Content tagged “Computing and information technology”

With tech taking over in schools, bills arise across US to curtail data collection

This year alone, Louisiana was among 36 states that introduced new legislation on student information privacy and security, according to the National Conference of State Legislatures, a bipartisan research group. And as The New York Times reports, the state's bill—which prohibits public school employees from collecting information about students' political or religious beliefs, family income, relationships with ministers or doctors, and gun ownership, as well as protects students or prospective students from having to give school officials access to their personal social media accounts or email addresses—was among about 30 bills passed nationwide. The bills are emerging as technology companies are collecting a vast amount of data about students, touching every corner of their educational lives—with few controls on how those details are used. Now California is poised to become the first state to comprehensively restrict how such information is exploited by the...

New software development center to create 245 jobs in Lafayette

St. Louis-based IT consulting services firm Perficient announced today it plans to open a new software development center in Lafayette. Gov. Bobby Jindal joined company officials in making the announcement, championing the project for the estimated 245 new direct jobs and 248 indirect jobs it will create. "Once again, our business climate, our quality colleges and universities, and our outstanding environment for technology investments in Acadiana have combined to produce a great win for Lafayette and our state," Jindal says in a prepared statement. Perficient plans to begin hiring in the fourth quarter, and will launch its operations before the end of the year. The firm is aiming to have made at least 50 hires by the end of 2015 and reached full employment within six years. At that time, the company is expected to have an annual payroll of $16 million in Lafayette. "We spent several months carefully assessing multiple markets and options across the United States for the build-out of...

Challa Kumar

Lab-on-a-chip technology has what Challa Kumar calls a "cool factor": Major things can happen in small devices.

Exploring the third dimension

3-D is no longer just for movies.
It has grabbed the attention of marketing firms, artists and other creative types in the Capital Region.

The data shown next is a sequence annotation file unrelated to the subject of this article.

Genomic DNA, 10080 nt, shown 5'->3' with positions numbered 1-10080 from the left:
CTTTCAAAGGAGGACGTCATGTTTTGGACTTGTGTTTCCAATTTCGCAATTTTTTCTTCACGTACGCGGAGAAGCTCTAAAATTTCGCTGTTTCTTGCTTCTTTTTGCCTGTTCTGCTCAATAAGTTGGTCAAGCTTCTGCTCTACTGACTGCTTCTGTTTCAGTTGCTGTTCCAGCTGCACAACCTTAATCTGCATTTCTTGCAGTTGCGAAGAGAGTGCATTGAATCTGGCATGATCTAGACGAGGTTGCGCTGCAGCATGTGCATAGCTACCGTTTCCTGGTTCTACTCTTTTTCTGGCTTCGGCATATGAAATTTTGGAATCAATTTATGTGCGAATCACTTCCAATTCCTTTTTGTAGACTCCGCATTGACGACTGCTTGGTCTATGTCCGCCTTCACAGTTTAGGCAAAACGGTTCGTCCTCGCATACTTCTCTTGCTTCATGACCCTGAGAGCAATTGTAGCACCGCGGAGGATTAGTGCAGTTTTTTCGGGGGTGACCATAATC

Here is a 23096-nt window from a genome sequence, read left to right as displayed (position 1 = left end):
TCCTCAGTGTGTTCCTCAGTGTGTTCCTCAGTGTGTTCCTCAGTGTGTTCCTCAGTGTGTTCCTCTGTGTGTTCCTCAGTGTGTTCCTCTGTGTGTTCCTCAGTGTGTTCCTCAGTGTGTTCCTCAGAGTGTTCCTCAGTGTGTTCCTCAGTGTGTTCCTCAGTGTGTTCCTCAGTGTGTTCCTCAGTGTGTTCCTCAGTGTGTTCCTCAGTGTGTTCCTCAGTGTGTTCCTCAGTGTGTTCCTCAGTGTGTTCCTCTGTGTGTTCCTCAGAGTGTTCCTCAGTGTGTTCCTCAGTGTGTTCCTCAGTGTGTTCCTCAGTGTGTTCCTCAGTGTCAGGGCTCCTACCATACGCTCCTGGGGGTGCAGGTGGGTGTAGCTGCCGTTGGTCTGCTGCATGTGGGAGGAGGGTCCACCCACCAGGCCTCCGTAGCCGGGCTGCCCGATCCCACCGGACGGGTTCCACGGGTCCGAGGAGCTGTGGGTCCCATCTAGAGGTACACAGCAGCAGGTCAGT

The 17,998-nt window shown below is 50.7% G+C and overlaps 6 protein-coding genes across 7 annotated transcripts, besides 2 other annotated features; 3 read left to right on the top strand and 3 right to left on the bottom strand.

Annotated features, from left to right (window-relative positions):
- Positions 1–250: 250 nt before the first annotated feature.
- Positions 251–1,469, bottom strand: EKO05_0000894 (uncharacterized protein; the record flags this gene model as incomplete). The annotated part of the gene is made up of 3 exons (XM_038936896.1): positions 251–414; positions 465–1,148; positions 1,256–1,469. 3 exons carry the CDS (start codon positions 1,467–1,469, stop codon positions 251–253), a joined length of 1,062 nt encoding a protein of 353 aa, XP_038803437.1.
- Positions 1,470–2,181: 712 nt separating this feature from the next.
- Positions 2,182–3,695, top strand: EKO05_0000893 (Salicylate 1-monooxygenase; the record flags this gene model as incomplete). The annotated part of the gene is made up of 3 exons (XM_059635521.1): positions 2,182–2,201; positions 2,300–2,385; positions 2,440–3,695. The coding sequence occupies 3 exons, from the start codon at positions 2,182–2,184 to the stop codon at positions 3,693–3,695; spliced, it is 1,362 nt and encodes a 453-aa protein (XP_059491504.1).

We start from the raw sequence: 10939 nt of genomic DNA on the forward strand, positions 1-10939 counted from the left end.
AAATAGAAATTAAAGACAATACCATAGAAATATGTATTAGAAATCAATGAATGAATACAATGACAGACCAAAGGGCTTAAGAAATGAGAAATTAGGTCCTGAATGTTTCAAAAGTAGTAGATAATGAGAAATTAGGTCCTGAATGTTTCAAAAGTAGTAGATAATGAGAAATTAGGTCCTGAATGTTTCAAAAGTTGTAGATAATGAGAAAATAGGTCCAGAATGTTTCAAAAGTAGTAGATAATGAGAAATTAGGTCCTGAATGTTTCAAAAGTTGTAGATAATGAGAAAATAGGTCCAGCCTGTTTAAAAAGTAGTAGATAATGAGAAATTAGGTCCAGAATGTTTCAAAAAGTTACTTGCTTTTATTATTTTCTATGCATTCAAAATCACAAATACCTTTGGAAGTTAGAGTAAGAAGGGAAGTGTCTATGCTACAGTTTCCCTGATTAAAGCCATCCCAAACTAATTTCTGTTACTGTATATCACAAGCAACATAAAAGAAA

The technology enables them to design a digital 3-D object with computer-aided design software or scan a three-dimensional object with a 3-D scanner, then create that solid object with a 3-D printer. The technology has advanced rapidly and is now affordable enough to be widely available.

'Business Report': Law firms adding data security to list of specialties

Though data security breaches have been the stuff of news headlines for years, the dangers may not have hit home for many people until a major U.S. retailer fell victim to electronic hackers. As Business Report notes in a feature from the current issue, last year's security breach at Target Corp.—the third-largest retailer in America—compromised the credit card accounts of as many as 40 million people who had shopped at Target stores, forcing many to cope with credit disruptions. Investigators concluded the criminals captured data that was stored on the magnetic stripes of cards that customers had swiped at cash registers. The breach put into the hands of the attackers everything they would need to create counterfeit cards. The rising incidence of companies failing to protect data they collect from customers and vendors sends concerns rippling through businesses of all kinds. Many whose data worries previously centered on storing information in ways that ensure...

More than an IT guy

Though data security breaches have been the stuff of news headlines for years, the dangers may not have hit home for many people until a major U.S. retailer fell victim to electronic hackers.

Patients take control

Juggling constantly changing work, family and social calendars can make the task of scheduling a dental appointment quite challenging for even the most organized among us.

My Favorite Tech: Stafford Kendall

It's no small feat to be singled out from all of the small businesses across the country and named as one of 75 Blue Ribbon Small Business Award winners by the U.S. Chamber of Commerce. But that's just one of Covalent Logic's achievements under the leadership of Stafford Kendall. Her client list includes the likes of the Baton Rouge Area Foundation, BREC, the Louisiana Department of Health and Hospitals, Louisiana Economic Development, as well as publicly traded oil and gas companies, and hospitality firms.

My Favorite Tech: Calvin Fabre

Once writing software from his garage, he is now the man behind the vision, execution, and guidance of Envoc, a software and graphic design firm with offices in Baton Rouge and Hammond.

My Favorite Tech: Noah Boudreaux